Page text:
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Liberals outline change from emergency benefit to EI, new benefits

Friday, August 21, 2020 @ 12:40 PM | By Terry Davidson

In its continued response to COVID-19, Ottawa is extending the Canada Emergency Response Benefit by an additional month before switching to a temporary $37-billion support system featuring loosened rules for employment insurance and a plan to introduce three new benefits programs.

This latest move in the Canadian government’s struggle to deal with the economic fallout of the health crisis was announced at an Aug. 20 press conference by Deputy Prime Minister and Finance Minister Chrystia Freeland and Minister of Employment, Workforce Development and Disability Inclusion Carla Qualtrough.

Starting Sept. 27, the new Employment Insurance (EI) and benefits programs, which would last for a year, will signal the end of the Canada Emergency Response Benefit (CERB), a $500-per-week program launched in early April to help those whose employment was significantly impacted by the health crisis.

To date, the CERB, which will now cease as of Sept. 26, has paid out just over $69 billion in benefits to 8.6 million people. Just over four million have returned to the workforce.

EI will now be allowed for many who would otherwise be deemed ineligible.

Government documents state that the new “simplified” EI will catch those who “have not been able to accumulate enough hours to qualify for EI benefits as workplaces remain closed or [have] scaled back operations” due to the pandemic.

To qualify, applicants now must have accumulated only 120 insurable work hours over the last year and will receive a minimum weekly benefit of $400 for at least 26 weeks. (Under regular EI, applicants need 420 to 700 insurable work hours.)

Recipients will still have to be looking for work to continue getting benefits. They will also able to accept some outside earnings during this time, but for those who do, their EI will be clawed back 50 cents for every dollar earned.

“EI is critical to our economy,” said Freeland. “Canadians rely on this program to get through difficult times when they’ve lost their jobs through no fault of their own. … Because of the COVID-19 pandemic, many workers have lost their jobs or worked greatly reduced hours which may make them ineligible for EI. We recognize that, so we’re going to make it easier for Canadians to get EI support.”

Ottawa is also freezing existing EI premium rates for both employees and employers for the next two years at $1.58 and $2.21 per $100, respectively.  

“This measure … constitutes a significant economic boost,” said Freeland. “The total savings to workers and employers, thanks to this freeze, are estimated to be greater than $2 billion over two years. This will make it easier for Canadian businesses and for Canadian workers to get back to work in this difficult time. We want to encourage … businesses to hire back their workers rather than to spend their money paying higher EI premiums.”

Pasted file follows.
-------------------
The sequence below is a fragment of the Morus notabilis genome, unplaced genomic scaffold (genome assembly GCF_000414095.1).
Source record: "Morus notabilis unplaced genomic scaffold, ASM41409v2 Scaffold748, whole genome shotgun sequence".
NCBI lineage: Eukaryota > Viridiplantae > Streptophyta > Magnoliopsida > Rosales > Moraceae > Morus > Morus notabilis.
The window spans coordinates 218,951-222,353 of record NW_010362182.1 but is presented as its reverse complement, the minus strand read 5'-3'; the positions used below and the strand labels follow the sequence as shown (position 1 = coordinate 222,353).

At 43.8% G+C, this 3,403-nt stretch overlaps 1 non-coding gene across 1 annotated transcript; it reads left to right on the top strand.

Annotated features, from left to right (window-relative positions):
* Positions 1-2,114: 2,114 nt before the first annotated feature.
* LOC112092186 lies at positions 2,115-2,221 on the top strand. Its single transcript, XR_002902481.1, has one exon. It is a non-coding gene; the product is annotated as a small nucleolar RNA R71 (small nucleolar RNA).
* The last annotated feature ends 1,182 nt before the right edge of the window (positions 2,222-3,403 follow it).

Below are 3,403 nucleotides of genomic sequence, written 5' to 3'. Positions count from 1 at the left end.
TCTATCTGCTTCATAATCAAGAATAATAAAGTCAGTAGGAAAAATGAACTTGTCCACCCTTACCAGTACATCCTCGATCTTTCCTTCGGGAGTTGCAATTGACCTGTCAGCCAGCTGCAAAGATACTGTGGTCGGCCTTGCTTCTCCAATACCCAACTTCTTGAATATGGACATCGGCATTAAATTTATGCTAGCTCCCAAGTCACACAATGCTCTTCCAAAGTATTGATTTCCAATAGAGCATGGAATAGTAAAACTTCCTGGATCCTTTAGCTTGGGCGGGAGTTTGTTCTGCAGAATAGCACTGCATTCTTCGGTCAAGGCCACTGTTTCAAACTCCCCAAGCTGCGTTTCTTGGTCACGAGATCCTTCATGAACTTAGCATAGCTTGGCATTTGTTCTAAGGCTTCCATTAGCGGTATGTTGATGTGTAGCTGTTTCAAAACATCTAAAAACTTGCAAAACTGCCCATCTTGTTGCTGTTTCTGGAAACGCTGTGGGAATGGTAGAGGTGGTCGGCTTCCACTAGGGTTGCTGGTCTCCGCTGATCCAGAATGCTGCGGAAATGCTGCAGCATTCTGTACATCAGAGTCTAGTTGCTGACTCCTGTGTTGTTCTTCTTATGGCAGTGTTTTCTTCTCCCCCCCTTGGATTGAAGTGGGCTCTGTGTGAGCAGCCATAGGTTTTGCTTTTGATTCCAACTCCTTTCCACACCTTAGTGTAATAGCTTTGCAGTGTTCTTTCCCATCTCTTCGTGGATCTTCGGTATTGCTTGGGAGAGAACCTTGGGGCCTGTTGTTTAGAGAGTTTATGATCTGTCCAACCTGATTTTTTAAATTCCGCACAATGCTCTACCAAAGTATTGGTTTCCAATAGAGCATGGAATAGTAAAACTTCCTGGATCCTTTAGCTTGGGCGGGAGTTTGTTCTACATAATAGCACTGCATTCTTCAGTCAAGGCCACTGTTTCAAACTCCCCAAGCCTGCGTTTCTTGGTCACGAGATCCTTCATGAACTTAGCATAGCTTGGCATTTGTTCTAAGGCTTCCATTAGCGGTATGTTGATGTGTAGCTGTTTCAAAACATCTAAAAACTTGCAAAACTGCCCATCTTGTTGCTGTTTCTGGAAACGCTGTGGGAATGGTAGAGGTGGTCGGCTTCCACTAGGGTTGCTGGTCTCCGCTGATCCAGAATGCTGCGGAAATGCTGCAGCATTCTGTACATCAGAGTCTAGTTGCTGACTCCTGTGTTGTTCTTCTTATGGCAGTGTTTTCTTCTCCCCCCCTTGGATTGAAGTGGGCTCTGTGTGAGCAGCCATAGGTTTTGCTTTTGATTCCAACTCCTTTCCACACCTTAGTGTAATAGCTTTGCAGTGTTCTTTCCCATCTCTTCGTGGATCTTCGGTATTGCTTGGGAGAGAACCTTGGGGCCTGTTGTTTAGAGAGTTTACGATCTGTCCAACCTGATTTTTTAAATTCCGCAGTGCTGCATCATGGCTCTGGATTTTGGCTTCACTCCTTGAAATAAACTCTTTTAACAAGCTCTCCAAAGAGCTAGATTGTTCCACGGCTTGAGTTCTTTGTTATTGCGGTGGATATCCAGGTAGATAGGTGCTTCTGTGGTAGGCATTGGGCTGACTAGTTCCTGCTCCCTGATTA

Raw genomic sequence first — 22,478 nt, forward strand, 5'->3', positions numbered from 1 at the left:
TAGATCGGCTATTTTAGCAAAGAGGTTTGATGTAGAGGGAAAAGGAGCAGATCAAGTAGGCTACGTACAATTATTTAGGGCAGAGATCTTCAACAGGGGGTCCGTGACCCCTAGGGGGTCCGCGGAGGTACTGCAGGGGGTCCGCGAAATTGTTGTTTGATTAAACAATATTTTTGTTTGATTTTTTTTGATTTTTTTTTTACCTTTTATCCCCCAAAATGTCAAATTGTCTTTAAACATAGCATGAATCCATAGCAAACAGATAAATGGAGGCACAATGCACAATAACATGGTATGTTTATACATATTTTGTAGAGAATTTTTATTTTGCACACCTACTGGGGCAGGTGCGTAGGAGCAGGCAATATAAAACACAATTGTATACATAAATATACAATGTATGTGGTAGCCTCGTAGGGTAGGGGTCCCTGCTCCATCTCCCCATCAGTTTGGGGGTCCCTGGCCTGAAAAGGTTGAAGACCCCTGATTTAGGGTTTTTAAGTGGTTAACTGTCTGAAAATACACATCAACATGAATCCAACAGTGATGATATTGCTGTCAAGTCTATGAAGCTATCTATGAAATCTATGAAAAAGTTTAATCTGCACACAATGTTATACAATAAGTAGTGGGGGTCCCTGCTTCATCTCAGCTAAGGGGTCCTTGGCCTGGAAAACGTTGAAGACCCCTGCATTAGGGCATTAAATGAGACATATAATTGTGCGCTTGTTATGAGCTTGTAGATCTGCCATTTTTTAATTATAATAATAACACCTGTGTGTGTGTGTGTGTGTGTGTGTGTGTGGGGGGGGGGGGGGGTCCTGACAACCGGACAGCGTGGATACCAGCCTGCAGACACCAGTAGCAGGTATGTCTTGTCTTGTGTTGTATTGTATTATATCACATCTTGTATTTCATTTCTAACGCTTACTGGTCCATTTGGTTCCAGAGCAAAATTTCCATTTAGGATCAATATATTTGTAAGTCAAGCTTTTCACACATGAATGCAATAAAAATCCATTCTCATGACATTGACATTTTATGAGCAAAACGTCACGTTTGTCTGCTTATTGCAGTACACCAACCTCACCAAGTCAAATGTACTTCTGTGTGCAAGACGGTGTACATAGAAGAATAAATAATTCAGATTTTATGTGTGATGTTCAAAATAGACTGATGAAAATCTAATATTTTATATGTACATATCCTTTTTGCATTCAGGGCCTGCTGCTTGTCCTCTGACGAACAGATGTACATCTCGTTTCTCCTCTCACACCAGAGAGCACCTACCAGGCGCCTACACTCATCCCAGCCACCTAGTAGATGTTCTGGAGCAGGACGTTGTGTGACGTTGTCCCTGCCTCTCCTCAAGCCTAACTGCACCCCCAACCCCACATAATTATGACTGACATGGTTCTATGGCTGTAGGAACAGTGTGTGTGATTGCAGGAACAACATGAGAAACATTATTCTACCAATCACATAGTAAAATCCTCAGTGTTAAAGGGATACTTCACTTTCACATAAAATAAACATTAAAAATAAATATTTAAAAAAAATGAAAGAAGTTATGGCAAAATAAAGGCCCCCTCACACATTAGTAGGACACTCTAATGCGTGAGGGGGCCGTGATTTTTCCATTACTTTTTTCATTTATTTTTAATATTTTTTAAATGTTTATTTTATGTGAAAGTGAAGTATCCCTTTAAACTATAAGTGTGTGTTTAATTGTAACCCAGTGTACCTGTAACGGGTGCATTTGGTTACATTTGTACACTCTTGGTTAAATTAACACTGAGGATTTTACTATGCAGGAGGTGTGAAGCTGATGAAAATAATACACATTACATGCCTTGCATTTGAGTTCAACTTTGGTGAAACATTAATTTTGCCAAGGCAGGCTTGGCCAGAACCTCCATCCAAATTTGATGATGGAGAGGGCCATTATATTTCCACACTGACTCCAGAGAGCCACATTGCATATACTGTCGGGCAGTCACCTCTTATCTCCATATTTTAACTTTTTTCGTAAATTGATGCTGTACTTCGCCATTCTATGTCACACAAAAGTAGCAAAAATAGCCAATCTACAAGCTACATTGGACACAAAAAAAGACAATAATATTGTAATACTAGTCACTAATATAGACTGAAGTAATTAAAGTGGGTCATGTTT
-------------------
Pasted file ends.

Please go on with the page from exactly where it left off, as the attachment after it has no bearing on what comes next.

The Liberals are also planning to propose legislation that would create three new benefits programs for those who need help but fall further outside EI eligibility.

The Canada Recovery Benefit (CRB) would mean $400 per week for up to 26 weeks for those self-employed and those whose income has dropped and who have not returned to work due to the pandemic.

The Canada Recovery Sickness Benefit (CRSB) would give $500 per week for up to two weeks for those not working due to being sick or having to self-isolate.

The Canada Recovery Caregiving Benefit (CRCB) would provide $500 a week (per household) for those unable to work because they are caring for a child, dependent or disabled person due to the closing of schools, daycares, day programs or other such facilities. Like the CRB, this would be for up to 26 weeks.

Qualtrough said they “intend to introduce legislation in the first week of our return to Parliament to create these benefits and ensure that Canadians have the financial support they need.”

As part of what has been a turbulent week for Canada’s Liberal government, Prime Minister Justin Trudeau prorogued Parliament on Aug. 18, stating that a new throne speech was needed as a reset and to “embrace bold new solutions” to future challenges thrown up by the health crisis.

Critics, however, say Trudeau dissolved Parliament as a way of stifling House of Commons committee investigations going on in relation to the WE Charity conflict of interest scandal, which involves both Trudeau and his former finance minister, Bill Morneau.  

Parliament will resume Sept. 23.

Prorogation came the same day Freeland was named new finance minister, replacing Morneau, who resigned the day before.  

Morneau and Trudeau continue to sit at the centre of controversy after it was discovered they failed to recuse themselves from a cabinet decision to award a massive student grant program to WE, even though both men had family members who had benefited financially from the organization.

The Conservative Party of Canada was quick to jump on the new supports laid out by Freeland and Qualtrough.

“Today’s announcement makes it clear that Justin Trudeau has no plan to help Canadians get back to work or to restart our economy,” said Tory employment critic Dan Albas and finance critic Pierre Poilievre in a statement. “Shuffling Canadians between programs is not a plan. It is unacceptable that the Trudeau government announced these changes days after locking out MPs and shutting down Parliament, to block investigations into their WE scandal. Canadians have serious questions about this transition and how it will affect them. They deserve transparency and clear answers.”

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